Originally released in the UK on April 7, 1978, "Roxanne" is arguably the Police's signature song. Digging into the rich history of the song has unearthed these seven fun facts that you may or may not have already known. It's OK if you don't--nobody's keeping score.
1. The piano and Sting's laughter during the intro of "Roxanne" was a happy accident
Sting was in the studio ready to record a vocal track when he leaned back to sit on a piano, thinking the lid was closed. It wasn't, and the microphone picked up the sound of the instrument and Sting's laughing reaction. The group thought it sounded good, so they left it in.
2. The song was never a big chart hit in America
Released in the States late February 1979, "Roxanne" would be a bust until a radio DJ in Austin started playing it. The reaction was strong enough for other stations to follow suit and start giving the tune some airplay. "Roxanne" would make an impressive peak of #32 on the Hot 100 for the week of April 28, 1979. The #1 song in America that week: Blondie's "Heart of Glass."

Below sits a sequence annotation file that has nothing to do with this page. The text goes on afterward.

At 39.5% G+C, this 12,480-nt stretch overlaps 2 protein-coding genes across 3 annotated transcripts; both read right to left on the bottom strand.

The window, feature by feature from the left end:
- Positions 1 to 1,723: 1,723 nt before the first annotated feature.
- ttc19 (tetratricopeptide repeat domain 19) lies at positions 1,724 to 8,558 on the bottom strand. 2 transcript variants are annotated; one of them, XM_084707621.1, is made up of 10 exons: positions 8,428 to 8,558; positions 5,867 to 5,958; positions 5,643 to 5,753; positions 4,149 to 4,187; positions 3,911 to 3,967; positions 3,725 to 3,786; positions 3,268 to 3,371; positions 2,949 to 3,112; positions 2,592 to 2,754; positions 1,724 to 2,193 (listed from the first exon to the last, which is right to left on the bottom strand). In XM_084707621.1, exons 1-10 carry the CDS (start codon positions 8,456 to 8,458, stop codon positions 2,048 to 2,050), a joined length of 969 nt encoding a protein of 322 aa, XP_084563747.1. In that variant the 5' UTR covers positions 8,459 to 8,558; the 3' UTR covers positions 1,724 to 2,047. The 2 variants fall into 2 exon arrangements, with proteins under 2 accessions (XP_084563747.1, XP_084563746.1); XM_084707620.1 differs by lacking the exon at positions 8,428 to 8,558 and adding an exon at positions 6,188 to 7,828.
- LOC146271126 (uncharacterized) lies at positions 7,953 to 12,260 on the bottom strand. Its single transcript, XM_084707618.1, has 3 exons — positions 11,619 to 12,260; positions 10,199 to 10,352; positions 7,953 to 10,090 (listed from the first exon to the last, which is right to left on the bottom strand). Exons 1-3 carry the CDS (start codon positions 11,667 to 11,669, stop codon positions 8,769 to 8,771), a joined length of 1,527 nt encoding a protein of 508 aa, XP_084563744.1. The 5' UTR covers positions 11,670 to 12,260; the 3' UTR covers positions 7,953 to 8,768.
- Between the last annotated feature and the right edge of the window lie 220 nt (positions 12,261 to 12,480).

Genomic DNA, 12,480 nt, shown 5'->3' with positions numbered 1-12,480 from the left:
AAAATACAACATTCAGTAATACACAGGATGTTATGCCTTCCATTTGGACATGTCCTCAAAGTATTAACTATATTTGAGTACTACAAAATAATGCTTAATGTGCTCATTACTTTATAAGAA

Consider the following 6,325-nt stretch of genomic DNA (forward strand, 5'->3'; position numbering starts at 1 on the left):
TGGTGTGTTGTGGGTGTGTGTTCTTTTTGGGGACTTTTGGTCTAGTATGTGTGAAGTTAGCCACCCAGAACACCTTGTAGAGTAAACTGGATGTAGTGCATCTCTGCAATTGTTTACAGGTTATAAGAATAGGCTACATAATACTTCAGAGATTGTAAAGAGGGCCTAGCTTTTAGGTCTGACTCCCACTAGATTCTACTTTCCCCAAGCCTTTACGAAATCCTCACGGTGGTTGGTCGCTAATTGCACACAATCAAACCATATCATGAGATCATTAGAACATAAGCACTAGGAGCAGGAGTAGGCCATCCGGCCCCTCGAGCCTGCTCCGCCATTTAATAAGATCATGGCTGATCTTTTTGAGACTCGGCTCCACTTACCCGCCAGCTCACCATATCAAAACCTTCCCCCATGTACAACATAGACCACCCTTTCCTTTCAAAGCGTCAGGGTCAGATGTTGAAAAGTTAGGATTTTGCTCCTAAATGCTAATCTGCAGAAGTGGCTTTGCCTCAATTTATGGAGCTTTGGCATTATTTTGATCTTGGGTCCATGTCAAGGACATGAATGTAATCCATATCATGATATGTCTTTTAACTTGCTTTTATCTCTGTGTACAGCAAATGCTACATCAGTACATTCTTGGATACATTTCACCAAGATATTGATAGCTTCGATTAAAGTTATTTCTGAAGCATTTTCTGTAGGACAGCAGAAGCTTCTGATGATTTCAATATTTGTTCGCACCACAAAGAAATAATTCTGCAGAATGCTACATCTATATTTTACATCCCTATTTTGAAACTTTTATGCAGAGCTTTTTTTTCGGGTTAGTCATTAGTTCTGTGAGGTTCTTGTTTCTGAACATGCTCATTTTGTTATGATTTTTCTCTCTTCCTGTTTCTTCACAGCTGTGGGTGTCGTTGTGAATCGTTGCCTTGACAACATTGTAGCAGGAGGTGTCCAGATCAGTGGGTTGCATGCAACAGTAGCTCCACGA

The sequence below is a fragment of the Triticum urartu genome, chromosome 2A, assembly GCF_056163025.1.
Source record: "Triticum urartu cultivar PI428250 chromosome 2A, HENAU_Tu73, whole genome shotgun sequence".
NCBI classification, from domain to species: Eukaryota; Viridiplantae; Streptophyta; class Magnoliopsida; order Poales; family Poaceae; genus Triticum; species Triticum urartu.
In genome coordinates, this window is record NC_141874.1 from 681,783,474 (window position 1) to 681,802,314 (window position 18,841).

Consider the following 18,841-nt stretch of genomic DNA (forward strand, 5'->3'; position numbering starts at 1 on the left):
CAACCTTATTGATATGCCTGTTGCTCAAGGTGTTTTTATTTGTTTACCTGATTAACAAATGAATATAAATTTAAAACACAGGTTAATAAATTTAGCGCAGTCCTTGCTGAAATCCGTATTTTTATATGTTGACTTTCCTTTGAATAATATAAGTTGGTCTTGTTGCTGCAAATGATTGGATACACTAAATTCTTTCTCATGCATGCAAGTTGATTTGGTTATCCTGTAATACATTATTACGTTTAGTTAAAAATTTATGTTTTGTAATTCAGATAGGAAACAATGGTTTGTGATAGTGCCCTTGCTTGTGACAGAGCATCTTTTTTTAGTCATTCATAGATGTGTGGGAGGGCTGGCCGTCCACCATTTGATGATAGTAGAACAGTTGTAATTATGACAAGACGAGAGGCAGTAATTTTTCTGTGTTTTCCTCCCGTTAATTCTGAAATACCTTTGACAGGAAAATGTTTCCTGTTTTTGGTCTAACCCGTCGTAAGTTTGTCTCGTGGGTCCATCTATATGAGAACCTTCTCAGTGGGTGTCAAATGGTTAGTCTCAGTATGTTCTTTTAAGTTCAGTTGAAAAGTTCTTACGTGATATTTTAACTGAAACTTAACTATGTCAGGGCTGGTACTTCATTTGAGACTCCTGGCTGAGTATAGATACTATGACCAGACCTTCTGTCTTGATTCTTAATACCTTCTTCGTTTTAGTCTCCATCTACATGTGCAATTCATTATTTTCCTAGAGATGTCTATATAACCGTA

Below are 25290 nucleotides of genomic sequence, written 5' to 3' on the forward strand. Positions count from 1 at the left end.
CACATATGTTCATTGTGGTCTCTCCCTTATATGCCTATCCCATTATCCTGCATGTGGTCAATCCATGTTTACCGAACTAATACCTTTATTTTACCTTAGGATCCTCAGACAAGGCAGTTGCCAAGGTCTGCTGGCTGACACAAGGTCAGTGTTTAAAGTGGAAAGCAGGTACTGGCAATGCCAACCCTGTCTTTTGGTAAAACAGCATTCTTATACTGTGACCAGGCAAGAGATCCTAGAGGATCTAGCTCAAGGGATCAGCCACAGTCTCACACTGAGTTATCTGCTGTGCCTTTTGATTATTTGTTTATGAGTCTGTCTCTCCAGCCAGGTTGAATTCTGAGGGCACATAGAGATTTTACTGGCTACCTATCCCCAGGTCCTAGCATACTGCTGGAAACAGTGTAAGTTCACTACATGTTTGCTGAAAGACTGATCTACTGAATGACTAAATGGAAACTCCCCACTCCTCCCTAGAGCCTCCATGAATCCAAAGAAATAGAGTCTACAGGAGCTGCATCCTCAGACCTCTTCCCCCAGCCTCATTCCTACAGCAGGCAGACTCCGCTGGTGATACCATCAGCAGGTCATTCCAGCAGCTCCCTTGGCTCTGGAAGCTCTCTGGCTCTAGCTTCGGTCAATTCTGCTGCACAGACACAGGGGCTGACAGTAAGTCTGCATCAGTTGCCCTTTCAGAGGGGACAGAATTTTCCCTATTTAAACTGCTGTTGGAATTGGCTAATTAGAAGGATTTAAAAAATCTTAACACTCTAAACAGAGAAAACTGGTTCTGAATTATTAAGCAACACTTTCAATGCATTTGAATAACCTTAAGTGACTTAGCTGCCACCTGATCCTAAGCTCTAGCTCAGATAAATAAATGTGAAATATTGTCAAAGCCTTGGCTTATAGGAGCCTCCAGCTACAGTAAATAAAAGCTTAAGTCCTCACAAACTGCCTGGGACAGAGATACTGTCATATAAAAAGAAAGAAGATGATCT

3. "Roxanne" was never banned by the BBC
The Police long insisted that the racy song about falling in love with a prostitute was banned for for its controversial subject matter. No true, admitted drummer Stewart Copeland to Songfacts: "Well, it was banned by the BBC... Not. In fact, they declined to put it on the playlist, but as far as we were concerned, BANNED! 'Banned by the BBC, you see! That's how revolutionary we are!' Are you asking if my morals were insulted by this? C'mon, I was a leather-clad wannabe rock star! So, no, I did not experience any moral quandary over this despicable glorification of sleaze and perfidy!"
4. "Roxanne" got a big pop culture boost from Eddie Murphy in 48 Hours
In one of the most famous character introductions in cinema history, Eddie Murphy's Reggie Hammond would first appear in the blockbuster movie singing the Police song.
5. A reunited Police opened the 49th Grammy Awards with "Roxanne" in 2007
The Police launched a massive reunion tour in 2007, kicked off with a show opening performance at the Grammys that year.
6. "Roxanne" was inspired by actual French prostitutes
The Police were performing in Paris when a stroll through the red light district would find Sting face to face to prostitutes for the first time in his life. The moment left an impression, as he pondered the mentality of someone who'd fall in love with one of the ladies of the night. The rest is history.
7. "Roxanne" has two music videos, and one is (almost) scrubbed from the internet
The official music video for "Roxanne" can be seen above. There was another clip shot for the song, featuring the band goofing around on a sound stage in front of a red backdrop. While it's difficult to track down, it can still be seen here.